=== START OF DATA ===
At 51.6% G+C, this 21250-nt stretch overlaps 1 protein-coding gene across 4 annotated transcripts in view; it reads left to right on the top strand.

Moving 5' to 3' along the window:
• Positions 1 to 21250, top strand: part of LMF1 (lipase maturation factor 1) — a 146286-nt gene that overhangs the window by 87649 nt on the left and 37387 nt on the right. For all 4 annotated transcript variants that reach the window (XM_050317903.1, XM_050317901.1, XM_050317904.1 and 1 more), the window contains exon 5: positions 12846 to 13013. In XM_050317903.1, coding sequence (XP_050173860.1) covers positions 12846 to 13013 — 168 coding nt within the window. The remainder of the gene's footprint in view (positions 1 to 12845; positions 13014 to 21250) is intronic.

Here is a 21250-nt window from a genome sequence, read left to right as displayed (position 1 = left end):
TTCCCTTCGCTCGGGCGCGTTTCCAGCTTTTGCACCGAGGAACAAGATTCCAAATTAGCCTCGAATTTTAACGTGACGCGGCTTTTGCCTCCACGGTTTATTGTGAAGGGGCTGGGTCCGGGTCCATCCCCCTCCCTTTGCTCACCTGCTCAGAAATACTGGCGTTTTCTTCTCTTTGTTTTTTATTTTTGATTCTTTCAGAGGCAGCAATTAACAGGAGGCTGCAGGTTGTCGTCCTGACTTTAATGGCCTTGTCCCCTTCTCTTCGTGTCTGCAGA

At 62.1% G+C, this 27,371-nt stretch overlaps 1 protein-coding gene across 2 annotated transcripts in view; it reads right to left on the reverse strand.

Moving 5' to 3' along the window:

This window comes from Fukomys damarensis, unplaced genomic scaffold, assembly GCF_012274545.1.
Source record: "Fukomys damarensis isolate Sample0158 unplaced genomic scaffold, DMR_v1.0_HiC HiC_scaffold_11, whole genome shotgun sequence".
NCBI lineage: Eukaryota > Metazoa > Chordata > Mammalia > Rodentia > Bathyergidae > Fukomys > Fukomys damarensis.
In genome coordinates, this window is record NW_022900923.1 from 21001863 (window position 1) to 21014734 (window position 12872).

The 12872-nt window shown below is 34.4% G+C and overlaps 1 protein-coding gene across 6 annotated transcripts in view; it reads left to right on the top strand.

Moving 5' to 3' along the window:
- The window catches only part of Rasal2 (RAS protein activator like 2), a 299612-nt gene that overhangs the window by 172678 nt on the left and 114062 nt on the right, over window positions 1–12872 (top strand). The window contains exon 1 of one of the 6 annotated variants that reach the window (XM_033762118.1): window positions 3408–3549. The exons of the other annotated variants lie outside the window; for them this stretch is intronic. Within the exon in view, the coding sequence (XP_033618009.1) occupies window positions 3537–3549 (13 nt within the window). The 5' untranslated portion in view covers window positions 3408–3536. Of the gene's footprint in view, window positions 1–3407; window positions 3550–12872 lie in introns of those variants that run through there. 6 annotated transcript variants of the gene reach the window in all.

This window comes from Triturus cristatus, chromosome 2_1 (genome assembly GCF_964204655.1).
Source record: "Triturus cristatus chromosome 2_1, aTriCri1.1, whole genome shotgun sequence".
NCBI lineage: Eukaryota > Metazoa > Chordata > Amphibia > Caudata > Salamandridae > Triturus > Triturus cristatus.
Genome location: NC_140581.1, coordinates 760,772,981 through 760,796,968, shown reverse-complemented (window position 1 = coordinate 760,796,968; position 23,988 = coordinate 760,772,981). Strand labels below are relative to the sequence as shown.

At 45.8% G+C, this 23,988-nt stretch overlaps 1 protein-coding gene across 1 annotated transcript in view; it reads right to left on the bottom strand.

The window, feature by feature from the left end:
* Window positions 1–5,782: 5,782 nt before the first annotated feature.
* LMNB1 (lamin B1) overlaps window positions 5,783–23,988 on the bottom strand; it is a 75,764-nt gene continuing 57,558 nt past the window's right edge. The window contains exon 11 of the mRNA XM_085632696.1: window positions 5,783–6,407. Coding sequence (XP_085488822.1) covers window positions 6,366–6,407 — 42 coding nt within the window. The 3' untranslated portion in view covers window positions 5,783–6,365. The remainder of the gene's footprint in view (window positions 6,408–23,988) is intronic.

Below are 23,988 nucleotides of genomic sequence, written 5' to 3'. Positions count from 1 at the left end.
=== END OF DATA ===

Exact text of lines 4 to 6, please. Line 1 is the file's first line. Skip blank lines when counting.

Here is a 21250-nt window from a genome sequence, read left to right as displayed (position 1 = left end):
TTCCCTTCGCTCGGGCGCGTTTCCAGCTTTTGCACCGAGGAACAAGATTCCAAATTAGCCTCGAATTTTAACGTGACGCGGCTTTTGCCTCCACGGTTTATTGTGAAGGGGCTGGGTCCGGGTCCATCCCCCTCCCTTTGCTCACCTGCTCAGAAATACTGGCGTTTTCTTCTCTTTGTTTTTTATTTTTGATTCTTTCAGAGGCAGCAATTAACAGGAGGCTGCAGGTTGTCGTCCTGACTTTAATGGCCTTGTCCCCTTCTCTTCGTGTCTGCAGA

At 62.1% G+C, this 27,371-nt stretch overlaps 1 protein-coding gene across 2 annotated transcripts in view; it reads right to left on the reverse strand.